Topics: From the Wires
LONDON (AP) — Gabby Douglas and the rest of the Fierce Five might have to learn how to share.
After hogging the gymnastics golds to themselves so far, the Americans will find their prospects a little tougher when the event finals start Sunday.
Sure, McKayla Maroney is considered a shoo-in on vault, with the gap between her and everyone else so great it’s a wonder they haven’t already given the world champ the gold. But the Russians and Romanians aren’t about to let this next batch of goodies go so easily, and no way China is going home empty-handed after its epic haul four years ago.
“They know they put lots of work in and they should not waste it,” U.S. women’s team coordinator Martha Karolyi said. “I hope we are able to keep our focus.”
The Americans will have six chances to medal over the next three days, beginning with Maroney in Sunday’s vault final. She won the world title by almost a half-point last year, and topped qualifying here by a similar margin. Her 16.233 in the team final is the highest score yet in the women’s competition.
Maroney was so impressive in that final Tuesday that U.S. coach John Geddert suggested they rename her vault “The Maroney,” and Karolyi wondered where judges found almost three-tenths worth of deductions.
“That. Was. The. Best. Ever,” Karolyi said. “It definitely deserved a 10, just to make a statement she is that much better than anybody else.”
And she’s doing all this despite a fracture in her big right toe.
“I’m here to try to get that gold medal and I know that I can do it,” Maroney said.
Douglas will get two chances to add to her pile of gold, competing on uneven bars Monday and balance beam Tuesday. Aly Raisman, who missed out on an all-around medal despite finishing with the same score as bronze medalist Aliya Mustafina, also competes on beam. But best chance for an individual medal will be on floor exercise Tuesday.
Raisman won a bronze medal on floor at last year’s worlds, and had the highest qualifying score by far. She had a 15.325, while defending Olympic gold medalist Sandra Izbasa of Romania qualified with a 15.066.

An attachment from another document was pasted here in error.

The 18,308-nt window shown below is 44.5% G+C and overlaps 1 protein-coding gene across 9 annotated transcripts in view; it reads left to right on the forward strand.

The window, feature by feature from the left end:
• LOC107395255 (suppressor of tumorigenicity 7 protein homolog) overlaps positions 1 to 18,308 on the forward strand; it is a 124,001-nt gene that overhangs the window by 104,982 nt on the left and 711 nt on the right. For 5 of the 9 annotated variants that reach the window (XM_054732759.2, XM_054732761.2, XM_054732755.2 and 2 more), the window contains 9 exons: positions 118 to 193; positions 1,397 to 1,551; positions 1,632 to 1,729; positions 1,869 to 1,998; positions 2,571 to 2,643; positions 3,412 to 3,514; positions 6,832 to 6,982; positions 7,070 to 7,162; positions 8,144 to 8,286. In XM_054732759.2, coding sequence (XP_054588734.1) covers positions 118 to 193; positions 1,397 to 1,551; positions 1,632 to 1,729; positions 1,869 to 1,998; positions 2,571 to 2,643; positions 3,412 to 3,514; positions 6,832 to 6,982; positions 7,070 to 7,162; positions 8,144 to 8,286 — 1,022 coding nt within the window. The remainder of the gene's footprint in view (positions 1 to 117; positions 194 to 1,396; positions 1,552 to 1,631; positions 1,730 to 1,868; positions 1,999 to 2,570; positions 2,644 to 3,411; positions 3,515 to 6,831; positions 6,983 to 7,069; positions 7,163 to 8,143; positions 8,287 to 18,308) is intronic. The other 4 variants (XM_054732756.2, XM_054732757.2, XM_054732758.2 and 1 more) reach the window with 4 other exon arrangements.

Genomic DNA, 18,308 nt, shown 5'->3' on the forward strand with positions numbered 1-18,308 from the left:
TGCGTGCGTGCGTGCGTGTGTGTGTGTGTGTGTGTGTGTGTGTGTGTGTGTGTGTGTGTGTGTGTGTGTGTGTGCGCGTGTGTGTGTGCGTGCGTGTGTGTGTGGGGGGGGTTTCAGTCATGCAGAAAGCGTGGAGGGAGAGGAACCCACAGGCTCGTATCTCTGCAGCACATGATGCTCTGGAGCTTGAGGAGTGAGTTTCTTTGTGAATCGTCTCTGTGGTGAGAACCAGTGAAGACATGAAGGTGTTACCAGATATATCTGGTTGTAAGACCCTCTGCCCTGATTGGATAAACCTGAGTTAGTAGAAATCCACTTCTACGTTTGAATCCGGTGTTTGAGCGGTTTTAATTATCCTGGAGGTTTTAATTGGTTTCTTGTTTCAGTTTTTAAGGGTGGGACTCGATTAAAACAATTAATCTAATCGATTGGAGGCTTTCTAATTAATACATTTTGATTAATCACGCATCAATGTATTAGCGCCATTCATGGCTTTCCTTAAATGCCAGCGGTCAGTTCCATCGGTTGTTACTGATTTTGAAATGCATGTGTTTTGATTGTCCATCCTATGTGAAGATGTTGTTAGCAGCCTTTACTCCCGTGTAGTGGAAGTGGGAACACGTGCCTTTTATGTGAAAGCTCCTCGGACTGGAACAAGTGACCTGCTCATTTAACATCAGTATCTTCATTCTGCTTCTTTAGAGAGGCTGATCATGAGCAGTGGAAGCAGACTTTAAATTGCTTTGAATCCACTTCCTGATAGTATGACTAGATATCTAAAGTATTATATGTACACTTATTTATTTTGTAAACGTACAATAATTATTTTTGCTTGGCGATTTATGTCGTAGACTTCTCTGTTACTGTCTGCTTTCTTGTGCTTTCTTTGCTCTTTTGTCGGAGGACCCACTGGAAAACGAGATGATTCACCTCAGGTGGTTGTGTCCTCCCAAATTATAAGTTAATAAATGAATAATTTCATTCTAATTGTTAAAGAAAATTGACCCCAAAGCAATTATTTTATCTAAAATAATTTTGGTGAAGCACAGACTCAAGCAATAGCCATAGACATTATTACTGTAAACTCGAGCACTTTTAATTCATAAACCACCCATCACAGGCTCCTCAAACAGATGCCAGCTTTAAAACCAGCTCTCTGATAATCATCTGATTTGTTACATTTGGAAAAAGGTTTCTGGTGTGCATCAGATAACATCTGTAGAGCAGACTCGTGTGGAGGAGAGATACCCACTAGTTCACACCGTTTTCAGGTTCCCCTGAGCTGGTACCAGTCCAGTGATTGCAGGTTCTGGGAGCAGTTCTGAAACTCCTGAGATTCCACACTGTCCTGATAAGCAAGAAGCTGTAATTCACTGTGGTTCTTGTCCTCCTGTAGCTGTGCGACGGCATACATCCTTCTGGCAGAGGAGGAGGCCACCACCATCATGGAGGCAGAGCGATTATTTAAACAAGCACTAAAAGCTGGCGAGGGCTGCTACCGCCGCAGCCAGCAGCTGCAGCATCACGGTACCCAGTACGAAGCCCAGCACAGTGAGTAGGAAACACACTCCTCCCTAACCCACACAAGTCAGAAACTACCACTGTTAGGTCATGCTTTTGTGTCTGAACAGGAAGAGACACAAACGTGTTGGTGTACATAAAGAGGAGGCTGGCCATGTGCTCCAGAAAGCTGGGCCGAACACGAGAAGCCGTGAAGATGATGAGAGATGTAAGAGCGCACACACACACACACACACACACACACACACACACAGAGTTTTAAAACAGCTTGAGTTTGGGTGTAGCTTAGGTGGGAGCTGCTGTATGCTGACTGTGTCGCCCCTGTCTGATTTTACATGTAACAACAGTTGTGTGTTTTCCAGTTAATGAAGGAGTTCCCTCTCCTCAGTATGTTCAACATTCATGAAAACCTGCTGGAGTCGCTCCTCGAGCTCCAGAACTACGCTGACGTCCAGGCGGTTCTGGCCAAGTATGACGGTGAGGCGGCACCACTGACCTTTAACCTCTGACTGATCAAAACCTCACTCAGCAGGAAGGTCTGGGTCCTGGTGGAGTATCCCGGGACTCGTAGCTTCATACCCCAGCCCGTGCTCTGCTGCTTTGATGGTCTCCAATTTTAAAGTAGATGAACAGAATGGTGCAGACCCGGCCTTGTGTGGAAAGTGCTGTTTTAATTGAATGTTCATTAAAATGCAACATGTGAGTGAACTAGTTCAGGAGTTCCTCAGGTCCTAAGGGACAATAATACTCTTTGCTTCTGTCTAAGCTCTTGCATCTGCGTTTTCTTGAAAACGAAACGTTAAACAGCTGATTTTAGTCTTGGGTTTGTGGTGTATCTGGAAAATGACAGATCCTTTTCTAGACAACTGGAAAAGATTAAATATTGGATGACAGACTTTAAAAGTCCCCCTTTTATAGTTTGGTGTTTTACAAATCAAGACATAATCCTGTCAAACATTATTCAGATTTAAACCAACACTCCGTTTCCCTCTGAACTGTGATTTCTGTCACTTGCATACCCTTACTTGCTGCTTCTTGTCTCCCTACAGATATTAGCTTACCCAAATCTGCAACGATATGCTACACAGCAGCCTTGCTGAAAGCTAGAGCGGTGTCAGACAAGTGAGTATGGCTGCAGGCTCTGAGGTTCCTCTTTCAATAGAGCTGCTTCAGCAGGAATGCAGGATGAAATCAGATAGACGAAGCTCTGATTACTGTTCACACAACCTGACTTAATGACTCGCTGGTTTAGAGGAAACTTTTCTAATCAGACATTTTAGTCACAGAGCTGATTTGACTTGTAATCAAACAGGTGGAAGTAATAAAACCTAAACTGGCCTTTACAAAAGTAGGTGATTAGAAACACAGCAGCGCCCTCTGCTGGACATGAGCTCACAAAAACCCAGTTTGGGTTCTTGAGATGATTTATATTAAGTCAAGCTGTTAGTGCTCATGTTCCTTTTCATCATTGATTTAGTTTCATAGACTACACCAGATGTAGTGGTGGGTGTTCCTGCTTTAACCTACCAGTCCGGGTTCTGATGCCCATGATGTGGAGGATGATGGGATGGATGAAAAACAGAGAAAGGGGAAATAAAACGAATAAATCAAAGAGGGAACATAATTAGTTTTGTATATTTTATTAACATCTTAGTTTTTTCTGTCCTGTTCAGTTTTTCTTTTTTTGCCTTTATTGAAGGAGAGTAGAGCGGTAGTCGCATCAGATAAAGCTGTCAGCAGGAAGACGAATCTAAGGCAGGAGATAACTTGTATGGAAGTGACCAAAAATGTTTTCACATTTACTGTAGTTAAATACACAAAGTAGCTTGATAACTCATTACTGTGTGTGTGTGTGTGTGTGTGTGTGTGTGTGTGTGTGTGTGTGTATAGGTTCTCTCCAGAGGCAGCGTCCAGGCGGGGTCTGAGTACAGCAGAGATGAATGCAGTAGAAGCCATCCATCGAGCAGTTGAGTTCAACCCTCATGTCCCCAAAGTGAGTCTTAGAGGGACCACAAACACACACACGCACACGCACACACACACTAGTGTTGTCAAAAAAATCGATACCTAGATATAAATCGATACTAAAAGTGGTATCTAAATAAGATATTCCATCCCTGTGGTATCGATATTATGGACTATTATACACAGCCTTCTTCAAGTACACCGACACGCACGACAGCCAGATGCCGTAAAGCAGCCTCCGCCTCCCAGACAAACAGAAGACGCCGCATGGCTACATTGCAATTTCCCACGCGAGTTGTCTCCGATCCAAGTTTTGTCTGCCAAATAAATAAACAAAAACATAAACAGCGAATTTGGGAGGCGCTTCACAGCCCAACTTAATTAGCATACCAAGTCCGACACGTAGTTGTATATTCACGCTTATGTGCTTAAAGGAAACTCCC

Floor will also be the only shot at an individual medal for world champion Jordyn Wieber, whose failure to qualify for the all-around final was the biggest shock in the first week of competition.
The U.S. men didn’t get the gold they wanted in team competition, finishing fifth, but a few individual medals can take away some of the sting. Danell Leyva already has a bronze from the all-around, and will compete on high bar Tuesday with Jonathan Horton. Jake Dalton will compete on floor Sunday, and Sam Mikulak made Monday’s vault final.
China will be hard pressed to duplicate its gold rush from Beijing, where the men won all but one of the event titles and the women medaled on every apparatus but floor. The men don’t have anyone in the pommel horse or vault finals, and the women failed to qualify for vault or floor exercise.
Where China did qualify, look out.
Chen Yibing isn’t called the “Lord of the Rings” for nothing, winning four of the last five world titles to go with his Olympic gold from Beijing. Zou Kai is a favorite to defend his Olympic titles on floor and high bar, while Sui Lu could add a gold medal to the world title she won on balance beam last fall. He Kexin, the Olympic champion on uneven bars, is back with another stunningly difficult routine.
He’s routine is going to be easy compared to tuning out the crowd. Her main competition should come from Beth Tweddle, beloved in Britain for kickstarting the country’s rise in gymnastics. Tweddle’s world title on uneven bars in 2006 was the country’s first, and she has since added one on floor exercise (2009) and another on bars (2010).
Tweddle has yet to win an Olympic medal, and was so devastated after missing a bronze in Beijing by 0.25 points that she considered retiring. She posted the highest bars score in qualifying, and is sure to have all of Britain — to say nothing of the crowd in the O2 Arena — rooting for her Monday night.
It can be tough carrying the expectations of an entire country, but Tweddle caught a break when the British men won a surprise bronze medal. It was Britain’s first team medal in 84 years.
“The boys went out and smashed,” she said. “To be honest, one medal takes the pressure off me and Louis.”
That would be Louis Smith, whose bronze on pommel horse four years ago was Britain’s first individual medal in a century. Since then, all anyone has asked is whether he’s going to upgrade that to a gold here in London.
Smith struggled the first time he competed in front of an adoring home crowd, finishing last in the pommel horse final at the 2009 world championships. But he’s gotten downright comfy at the O2 since then. He ran away with the title at the test event here in January, and posted the highest score in qualifying. He did even better in the team final, where his 15.966 tied for its second-highest score.
Smith wept with joy after qualifying, so imagine what he might do if he finds himself at the top of the podium Sunday night.
“We’re on new ground,” he said. “We’ve already exceeded expectations, and we’re just going to enjoy it.”
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